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March 2011

Durarara!! - volume 1

voice cast: Toshiyuki Toyonaga, Daisuke Ono, Mamoru Miyano, Miyuki Sawashiro, Hiroshi Kamiya

director: Takahiro Omori

220 minutes (12) 2010
widescreen ratio 16:9
Beez DVD Region 2

RATING: 9/10
review by Sarah Ash




Durarara!! on DVD
Durarara!! - volume one

Welcome to Ikebukuro! Mikado Ryuugamine (Toshiyuki Toyonaga) arrives in Tokyo. The 15-year-old is transferring to a new school in the Ikebukuro district at the suggestion of his exuberant friend Masaomi (Mamoru Miyano) who introduces him to the neighbourhood - and to some of the more unusual people that inhabit its bustling streets. There's Simon, the black Russian sushi chef (Takaya Kuroda), and Shizuo (Daisuke Ono) the bar-tender with superhuman strength and a deadly ongoing feud against the sinister Izaya Orihara (Hiroshi Kamiya). Then there's the yakuza, the colour gangs: and the Dollars.

"Stay away from the Dollars," Masaomi warns cheerily, "I don't know the details but there's lots of them. And they're all a little nuts..." There's even a chance collision with a beautiful but terrified girl with unusual marking around her neck. But when Mikado sees the 'Headless Rider' zoom past on a black motorbike, an urban legend come to life, he begins to smile as the realisation that his life is never going to be the same again begins to sink in.

Durarara!! comes from the same creative team that brought us the brilliantly anarchic 1920s' gangsters meet alchemists series Baccano!; both series are based on the light novels of author Ryohgo Narita. And like Baccano! this offers an exuberantly varied cast of characters - and a host of intriguingly interwoven storylines. And by offering us a teenaged viewpoint character in Mikado, the country boy arriving in the big city, it draws us effortlessly into the story - although it takes several episodes before the most intriguing mystery of all, the story of the Headless Rider, begins to dominate the action.

By then, lots of clever little clues that have been planted earlier suddenly become significant. Another contemporary narrative device, the chatter on an Internet site about some of the mystifying events Mikado has witnessed, tantalises and elucidates in equal measure. How reliable are these unseen contributors? And who are they? And who - or what - is Celty Sturluson, and what is her link to an ancient Irish folk legend?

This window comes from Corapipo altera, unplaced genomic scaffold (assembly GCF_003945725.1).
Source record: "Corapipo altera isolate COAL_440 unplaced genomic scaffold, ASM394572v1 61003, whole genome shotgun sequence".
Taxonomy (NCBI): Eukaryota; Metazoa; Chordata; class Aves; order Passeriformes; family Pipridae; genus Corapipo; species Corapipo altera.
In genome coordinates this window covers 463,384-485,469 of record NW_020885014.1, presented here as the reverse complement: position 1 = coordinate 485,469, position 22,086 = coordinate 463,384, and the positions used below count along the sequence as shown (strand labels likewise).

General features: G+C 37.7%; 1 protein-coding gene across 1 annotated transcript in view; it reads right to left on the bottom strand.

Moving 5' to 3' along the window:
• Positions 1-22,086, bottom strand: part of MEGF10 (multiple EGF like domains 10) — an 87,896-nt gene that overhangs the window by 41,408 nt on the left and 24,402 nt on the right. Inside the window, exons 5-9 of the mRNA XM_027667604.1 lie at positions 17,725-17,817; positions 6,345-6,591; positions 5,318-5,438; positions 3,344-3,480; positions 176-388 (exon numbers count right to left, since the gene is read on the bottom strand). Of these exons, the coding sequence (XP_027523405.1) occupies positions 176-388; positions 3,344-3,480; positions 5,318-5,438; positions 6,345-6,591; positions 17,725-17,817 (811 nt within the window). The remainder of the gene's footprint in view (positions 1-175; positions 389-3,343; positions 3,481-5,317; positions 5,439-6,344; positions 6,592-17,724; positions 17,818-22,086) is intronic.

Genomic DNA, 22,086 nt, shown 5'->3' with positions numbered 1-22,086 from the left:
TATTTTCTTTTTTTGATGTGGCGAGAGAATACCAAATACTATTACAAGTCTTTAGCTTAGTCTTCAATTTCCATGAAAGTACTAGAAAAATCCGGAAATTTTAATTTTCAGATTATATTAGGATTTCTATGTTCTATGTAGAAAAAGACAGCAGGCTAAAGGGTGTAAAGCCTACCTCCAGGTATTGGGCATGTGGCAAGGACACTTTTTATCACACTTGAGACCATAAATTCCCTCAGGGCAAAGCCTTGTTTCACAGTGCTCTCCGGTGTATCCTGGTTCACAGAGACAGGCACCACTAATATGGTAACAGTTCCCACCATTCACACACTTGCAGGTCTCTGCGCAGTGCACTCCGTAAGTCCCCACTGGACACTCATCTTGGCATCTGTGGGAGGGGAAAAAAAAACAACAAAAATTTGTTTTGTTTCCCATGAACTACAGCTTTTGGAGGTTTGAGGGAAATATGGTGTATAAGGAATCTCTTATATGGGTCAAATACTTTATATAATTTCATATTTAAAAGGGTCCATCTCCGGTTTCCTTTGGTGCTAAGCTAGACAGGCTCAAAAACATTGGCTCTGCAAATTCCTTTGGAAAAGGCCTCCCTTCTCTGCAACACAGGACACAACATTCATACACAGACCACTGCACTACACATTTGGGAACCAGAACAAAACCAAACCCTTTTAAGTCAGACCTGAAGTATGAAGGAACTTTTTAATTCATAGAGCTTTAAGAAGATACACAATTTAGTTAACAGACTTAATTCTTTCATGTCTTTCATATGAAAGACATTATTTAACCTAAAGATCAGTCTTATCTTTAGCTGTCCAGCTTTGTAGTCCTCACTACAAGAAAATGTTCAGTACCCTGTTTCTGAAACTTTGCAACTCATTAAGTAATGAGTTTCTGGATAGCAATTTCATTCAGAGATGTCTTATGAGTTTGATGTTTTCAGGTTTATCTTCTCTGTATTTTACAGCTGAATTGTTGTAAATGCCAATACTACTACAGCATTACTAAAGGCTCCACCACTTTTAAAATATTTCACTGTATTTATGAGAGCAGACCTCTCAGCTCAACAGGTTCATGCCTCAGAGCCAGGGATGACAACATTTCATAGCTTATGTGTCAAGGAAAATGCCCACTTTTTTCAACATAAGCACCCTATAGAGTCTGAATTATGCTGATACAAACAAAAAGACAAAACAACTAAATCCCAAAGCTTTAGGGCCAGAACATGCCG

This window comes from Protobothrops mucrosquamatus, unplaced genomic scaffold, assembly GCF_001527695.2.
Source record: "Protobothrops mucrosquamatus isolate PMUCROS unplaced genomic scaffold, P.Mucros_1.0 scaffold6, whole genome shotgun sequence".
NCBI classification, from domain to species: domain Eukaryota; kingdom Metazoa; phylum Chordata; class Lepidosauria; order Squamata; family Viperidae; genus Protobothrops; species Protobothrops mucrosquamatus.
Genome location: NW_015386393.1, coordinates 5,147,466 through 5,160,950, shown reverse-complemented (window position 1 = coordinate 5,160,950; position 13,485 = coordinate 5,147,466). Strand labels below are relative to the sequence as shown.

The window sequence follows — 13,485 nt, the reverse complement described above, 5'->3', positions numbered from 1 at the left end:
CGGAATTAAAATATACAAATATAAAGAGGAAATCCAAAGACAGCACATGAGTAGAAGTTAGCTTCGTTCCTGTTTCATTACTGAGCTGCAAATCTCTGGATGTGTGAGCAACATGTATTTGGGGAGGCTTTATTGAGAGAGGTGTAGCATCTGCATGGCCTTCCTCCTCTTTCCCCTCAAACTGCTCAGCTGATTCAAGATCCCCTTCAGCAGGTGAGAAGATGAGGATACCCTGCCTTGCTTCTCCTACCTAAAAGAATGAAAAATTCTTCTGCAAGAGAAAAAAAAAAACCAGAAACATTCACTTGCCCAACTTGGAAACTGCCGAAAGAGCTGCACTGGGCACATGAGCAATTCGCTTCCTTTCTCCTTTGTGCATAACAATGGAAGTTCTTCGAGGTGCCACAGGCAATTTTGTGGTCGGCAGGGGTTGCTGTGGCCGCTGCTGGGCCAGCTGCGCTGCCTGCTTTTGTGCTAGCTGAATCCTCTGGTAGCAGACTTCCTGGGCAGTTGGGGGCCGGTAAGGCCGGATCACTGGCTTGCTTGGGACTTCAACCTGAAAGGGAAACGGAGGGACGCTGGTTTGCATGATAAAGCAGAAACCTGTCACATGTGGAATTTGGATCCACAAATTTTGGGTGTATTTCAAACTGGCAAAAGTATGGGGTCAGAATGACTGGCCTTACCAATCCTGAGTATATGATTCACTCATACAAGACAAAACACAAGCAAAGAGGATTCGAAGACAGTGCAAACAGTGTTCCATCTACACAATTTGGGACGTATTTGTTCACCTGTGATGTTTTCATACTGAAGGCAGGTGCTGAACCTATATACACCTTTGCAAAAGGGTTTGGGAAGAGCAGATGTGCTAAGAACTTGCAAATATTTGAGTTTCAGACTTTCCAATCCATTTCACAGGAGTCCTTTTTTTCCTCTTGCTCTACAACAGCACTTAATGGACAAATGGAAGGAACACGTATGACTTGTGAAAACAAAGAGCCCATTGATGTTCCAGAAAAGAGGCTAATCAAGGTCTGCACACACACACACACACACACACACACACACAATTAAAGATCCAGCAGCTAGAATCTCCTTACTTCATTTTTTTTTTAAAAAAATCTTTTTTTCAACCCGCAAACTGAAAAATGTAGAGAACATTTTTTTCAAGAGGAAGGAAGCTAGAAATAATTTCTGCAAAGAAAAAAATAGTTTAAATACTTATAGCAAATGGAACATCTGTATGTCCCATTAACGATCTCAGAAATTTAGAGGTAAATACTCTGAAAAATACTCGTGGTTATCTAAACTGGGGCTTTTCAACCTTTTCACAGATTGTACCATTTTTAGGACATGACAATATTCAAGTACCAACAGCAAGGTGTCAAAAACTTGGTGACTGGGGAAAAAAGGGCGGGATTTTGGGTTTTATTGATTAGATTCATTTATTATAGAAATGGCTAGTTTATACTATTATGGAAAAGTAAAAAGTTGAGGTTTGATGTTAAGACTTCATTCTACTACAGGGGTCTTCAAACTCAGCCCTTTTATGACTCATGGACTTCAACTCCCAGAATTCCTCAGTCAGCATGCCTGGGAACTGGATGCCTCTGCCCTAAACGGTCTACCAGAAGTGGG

Distinguished from so many other current anime series by Takahiro Kishida's character designs based on mangaka Suzuhito Yasuda's bold and contemporary artwork (she's probably best known here for the manga Yozakura Quartet), Durarara!! is a pleasure to watch from its stylish opening sequence (introducing the main players) to its quirky eye-catches. Ikebukuro almost becomes a character in its own right as the neon-lit cityscapes become more than just a backdrop to the intriguing and sinister power games being played out on the streets. Heck, even the box these first nine episodes come in is really stylish, opening landscape-ways instead of the usual portrait-fashion.

Finding an appropriate opening song for an anime series is a challenge for any creative team - but when they get it right, as they do here with Uragiri no Yuuyake/ Betrayal Of The Sunset by funk-rock band Theatre Brook, it sets up all the right expectations. The blending of animated imagery with words and music should generate that 'chills down the back of the spine' moment. From classics like Cowboy Bebop, Escaflowne, and Fullmetal Alchemist, to the more recent Baccano! and Gurren Lagann, the opening sequence is key in setting the mood for what's to come. Composer Makoto Yoshimori produced the jazz-influenced score for Baccano! and the music for this Ikebukuro-based series is very different; but if I have one criticism, it would be that the same sequences are a little over-used, losing some of their distinctive quality.

Ingeniously riffing off urban legends, Durarara!! creates a genuine frisson in dealing with the supernatural in a contemporary setting (and manages to introduce Irish folklore without resorting to whimsy). Sometimes humorous, sometimes dark, sometimes just plain freakin' weird, the series is quietly but potently addictive. Nine episodes in, with another 17 to come (if we get the two extra DVD-only episodes, that is) - I can't wait to see where it's all going to end.

This DVD boxset from Beez comes subtitled only; for those that prefer a dubbed version, the US dub is currently available only on region one. Extras include text-less opening and ending sequences, and Beez trailers.



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